Silencing and free speech
VOLOKH at mail.law.ucla.edu
Thu Feb 28 13:30:20 PST 2002
This brings up a point that has always puzzled about the arguments
that "It's OK to restrict speech that itself silences people." (My
apologies if I'd already mentioned this on the list before.)
Say, for instance, a private group organizes a boycott of a newspaper to
pressure it into dropping a columnist whose work the group finds offensive.
See, e.g., Jill Stewart, Free This Man; Can Black Conservatives Speak Their
Minds in America? Ask KABC Talk-Show Host Larry Elder, the Target of a Black
Nationalist Group in L.A., New Times (L.A.), July 3, 1997 (describing
boycott of sponsors of black conservative talk show host Larry Elder's radio
show, aimed at getting the radio station to take him off the air); James
Warren, Andy Rooney Suspended, But Denies Racist Comment, Chi. Trib., Feb.
9, 1990, § 1, at 3 (describing public pressure that caused CBS to suspend 60
Minutes commentator Andy Rooney for allegedly making a racist comment);
Jerry Berger, Kennedy Decries Reagan Civil Rights Policies, United Press
Int'l, Jan. 18, 1988, available in LEXIS, News Library, UPI File (describing
public pressure that caused CBS to fire Jimmy "The Greek" Snyder on similar
This speech is pretty clearly likely to discourage the speaker, the
speaker's employers, and other potential speakers from saying certain
things. In fact, it's *intended* to do so. Does it follow that the
government may ban this sort of "silencing" speech? And if it can't ban
speech that's intended to silence people, and that through economic pressure
succeeds in silencing them, then why can the government ban speech whose
supposed "silencing" effect is far more tenuous?
Likewise, political bullies try to silence their opponents not only by
revealing embarrassing private information about them, but also by calling
them nasty (but nonlibelous) names, citing their interracial marriages as
evidence that they are traitors to their race, attacking them with bitter
and unfair parodies, or saying things aimed at undermining their business
affairs. Depending on the era, the risk of having your arguments called
"Communist," "un-American," "racist," or "sexist" (even if your arguments
really don't fall into those categories) has discouraged many people from
expressing viewpoints that might draw such rhetoric -- and I suspect that
the rhetoric was often used precisely to deter people from expressing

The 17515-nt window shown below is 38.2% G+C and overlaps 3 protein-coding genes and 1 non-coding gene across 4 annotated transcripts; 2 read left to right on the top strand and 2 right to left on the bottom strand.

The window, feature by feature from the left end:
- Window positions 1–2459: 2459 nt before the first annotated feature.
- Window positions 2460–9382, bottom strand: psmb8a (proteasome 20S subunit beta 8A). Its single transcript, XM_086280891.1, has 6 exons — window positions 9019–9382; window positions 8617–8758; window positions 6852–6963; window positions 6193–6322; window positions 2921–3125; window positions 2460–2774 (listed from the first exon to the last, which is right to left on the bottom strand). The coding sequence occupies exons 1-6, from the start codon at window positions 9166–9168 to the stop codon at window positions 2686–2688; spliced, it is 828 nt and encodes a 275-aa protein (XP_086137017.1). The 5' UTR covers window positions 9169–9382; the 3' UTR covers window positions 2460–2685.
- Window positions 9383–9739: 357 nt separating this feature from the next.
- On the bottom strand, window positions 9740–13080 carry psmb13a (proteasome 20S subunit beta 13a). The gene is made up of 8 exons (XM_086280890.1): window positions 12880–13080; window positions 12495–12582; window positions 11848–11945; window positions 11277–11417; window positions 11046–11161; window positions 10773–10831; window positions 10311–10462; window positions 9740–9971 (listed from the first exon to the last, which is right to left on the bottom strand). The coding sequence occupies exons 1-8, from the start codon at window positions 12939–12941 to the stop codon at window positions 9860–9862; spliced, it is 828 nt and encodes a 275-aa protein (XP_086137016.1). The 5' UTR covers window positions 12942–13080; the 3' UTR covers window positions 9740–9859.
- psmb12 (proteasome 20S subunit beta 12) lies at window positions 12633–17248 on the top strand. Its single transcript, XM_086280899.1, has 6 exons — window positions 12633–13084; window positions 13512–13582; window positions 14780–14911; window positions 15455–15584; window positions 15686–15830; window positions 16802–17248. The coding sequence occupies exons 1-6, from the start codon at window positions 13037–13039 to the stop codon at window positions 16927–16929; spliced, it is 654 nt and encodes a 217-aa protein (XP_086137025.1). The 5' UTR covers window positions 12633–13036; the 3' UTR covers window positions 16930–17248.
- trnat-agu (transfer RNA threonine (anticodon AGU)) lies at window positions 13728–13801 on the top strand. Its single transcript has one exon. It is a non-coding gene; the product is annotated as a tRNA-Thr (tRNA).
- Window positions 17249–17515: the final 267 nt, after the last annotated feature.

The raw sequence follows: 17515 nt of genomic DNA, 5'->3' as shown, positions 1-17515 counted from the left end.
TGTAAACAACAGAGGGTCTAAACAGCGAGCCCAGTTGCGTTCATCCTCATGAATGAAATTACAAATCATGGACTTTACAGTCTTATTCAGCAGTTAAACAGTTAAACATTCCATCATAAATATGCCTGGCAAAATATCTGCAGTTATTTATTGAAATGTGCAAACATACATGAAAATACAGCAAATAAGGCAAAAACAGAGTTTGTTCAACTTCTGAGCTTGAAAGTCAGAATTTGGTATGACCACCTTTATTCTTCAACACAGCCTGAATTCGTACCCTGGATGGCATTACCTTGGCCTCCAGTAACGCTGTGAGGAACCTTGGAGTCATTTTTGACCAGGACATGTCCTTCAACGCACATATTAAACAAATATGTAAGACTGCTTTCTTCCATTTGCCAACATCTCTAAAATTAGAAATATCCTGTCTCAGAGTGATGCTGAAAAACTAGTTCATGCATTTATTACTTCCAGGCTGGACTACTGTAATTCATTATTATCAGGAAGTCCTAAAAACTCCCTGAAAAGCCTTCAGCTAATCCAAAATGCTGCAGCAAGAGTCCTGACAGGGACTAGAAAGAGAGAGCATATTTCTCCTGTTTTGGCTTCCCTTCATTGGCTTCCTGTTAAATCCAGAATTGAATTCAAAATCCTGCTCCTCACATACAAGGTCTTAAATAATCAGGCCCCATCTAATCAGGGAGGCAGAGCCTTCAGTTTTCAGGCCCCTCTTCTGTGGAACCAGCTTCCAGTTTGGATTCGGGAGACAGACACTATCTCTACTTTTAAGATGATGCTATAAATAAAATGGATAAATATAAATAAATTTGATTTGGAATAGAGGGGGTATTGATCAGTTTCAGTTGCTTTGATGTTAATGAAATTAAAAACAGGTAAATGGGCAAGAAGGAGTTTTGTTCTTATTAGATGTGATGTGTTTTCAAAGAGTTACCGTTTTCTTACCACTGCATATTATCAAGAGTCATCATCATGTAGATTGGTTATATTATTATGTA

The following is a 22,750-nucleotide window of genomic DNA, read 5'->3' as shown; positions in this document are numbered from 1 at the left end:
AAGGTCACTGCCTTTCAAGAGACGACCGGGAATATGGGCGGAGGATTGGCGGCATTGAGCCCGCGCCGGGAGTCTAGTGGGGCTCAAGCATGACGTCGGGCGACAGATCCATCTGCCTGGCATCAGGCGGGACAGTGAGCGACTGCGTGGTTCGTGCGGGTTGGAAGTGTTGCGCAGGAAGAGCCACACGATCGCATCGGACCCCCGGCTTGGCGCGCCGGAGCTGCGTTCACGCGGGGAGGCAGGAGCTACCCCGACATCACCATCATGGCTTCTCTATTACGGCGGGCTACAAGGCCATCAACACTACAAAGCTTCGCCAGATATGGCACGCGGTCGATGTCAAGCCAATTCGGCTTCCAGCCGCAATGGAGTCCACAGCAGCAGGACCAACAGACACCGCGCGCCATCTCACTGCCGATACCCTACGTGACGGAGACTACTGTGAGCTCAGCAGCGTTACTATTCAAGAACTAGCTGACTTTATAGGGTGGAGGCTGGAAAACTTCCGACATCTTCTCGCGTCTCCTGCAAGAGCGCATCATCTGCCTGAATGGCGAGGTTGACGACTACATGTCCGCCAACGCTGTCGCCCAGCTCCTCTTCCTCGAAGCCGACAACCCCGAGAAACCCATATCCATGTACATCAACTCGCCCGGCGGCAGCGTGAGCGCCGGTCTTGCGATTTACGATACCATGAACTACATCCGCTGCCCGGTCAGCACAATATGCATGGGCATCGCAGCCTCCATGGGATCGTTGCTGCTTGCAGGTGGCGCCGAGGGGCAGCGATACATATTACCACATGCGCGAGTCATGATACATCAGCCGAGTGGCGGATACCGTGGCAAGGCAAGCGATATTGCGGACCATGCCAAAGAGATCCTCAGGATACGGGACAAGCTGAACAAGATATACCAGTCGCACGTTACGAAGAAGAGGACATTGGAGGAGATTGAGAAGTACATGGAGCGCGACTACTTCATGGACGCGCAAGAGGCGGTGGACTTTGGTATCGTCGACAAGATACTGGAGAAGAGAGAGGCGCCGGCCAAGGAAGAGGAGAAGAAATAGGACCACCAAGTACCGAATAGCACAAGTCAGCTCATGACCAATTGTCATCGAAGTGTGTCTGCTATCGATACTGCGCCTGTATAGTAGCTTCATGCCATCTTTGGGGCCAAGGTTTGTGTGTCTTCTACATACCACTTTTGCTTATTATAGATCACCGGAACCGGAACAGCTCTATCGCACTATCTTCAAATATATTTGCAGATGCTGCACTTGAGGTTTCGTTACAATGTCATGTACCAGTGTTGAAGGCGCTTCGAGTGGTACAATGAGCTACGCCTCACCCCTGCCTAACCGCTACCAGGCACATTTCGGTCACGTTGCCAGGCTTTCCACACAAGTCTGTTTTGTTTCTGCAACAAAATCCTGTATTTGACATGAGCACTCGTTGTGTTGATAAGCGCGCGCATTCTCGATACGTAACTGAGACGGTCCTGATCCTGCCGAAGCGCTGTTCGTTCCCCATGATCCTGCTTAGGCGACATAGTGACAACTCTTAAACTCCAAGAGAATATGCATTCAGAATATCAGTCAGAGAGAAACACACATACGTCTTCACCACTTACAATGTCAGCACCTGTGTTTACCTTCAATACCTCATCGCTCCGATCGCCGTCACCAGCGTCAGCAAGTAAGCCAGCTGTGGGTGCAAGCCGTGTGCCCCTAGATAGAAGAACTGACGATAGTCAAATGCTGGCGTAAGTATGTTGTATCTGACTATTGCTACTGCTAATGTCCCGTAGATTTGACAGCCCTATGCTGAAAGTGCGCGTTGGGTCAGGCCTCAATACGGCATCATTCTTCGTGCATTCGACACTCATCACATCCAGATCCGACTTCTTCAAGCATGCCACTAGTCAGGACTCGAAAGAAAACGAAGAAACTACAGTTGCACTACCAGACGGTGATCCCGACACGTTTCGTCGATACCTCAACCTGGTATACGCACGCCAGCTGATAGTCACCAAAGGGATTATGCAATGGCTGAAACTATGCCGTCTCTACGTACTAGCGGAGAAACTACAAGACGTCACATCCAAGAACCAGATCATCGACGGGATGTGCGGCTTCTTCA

certain viewpoints. Who among us hasn't at times decided to stay quiet in
order to avoid having to deal with our opponents' vituperation? But again,
even though this speech may have the potential to "silence" -- in my view,
at least as much as pornography or bigoted speech has the potential to
silence -- and is often intended to silence, it's still protected. Should
we strip it of its protection?
See, e.g., John L. Mitchell, Larry Knows Best, L.A. Times, May 31, 1998,
Magazine sec., at 12 ("Out of the black community came anonymous fliers
accusing [conservative black talk show host Larry] Elder of hate speech,
describing him as a 'White Man's Poster Boy' and a 'boot-licking Uncle
Tom.'"); Rick Pearson & Graeme Zielinski, Senator Apologizes for Epithet,
Chi. Trib., Sept. 8, 1998, at 1 (quoting Sen. Carol Moseley-Braun's response
to columnist George Will's criticism of her: "'I think because he could not
say 'nigger,' he said the word 'corrupt,'' Moseley-Braun said, although the
word 'corrupt' did not appear in the conservative commentator's column.
'George Will can just take his hood and go back to wherever he came from,'
she added, apparently alluding to hoods worn by members of the Ku Klux
Klan."); The News No Longer With Keith, The Hotline, Dec. 3, 1998 (People
section) (quoting MSNBC anchor Keith Olbermann as saying, while criticizing
Ken Starr's investigation of Bill Clinton, "It finally dawned on me that the
person Ken Starr has reminded me of, facially, all this time was Heinrich
Himmler, including the glasses"); Amy Wallace, He's Either Mr. Right or Mr.
Wrong, L.A. Times, Mar. 31, 1996, at 12 ("State Sen. Diane Watson of Los
Angeles accused [Ward Connerly, leader of the California
anti-race-preference campaign] of selling out his own people. 'He probably
feels this makes him more white than black, and that's what he really wanted
to be,' she said, adding, 'He married a white woman.'"); Hustler Magazine v.
Falwell, 485 U.S. 46 (1988); Jill Hodges, Planned Parenthood List of Donors
in Rivals' Hands, Minn. Star Trib., Mar. 19, 1992, at 1A (describing plans
of anti-abortion activists to boycott and picket corporations that
contribute to Planned Parenthood); Charles V. Zehren, Caught in Abortion
Crossfire; Both Sides Pressure Firms, Newsday, Aug. 13, 1989, at 6
(describing National Organization for Women's boycott of Domino's Pizza,
whose chief executive was giving money to anti-abortion groups).
Judy Baer writes:
[Frank Cross wrote:] Maybe I'm missing the meaning of "silencing"
here, and this could be explained.
> You are. "Silence" is understood by feminists in different ways re
> pornography. See Susan Griffin, PORNOGRAPHY AND SILENCE, and Catharine
> MacKinnon, ONLY WORDS.
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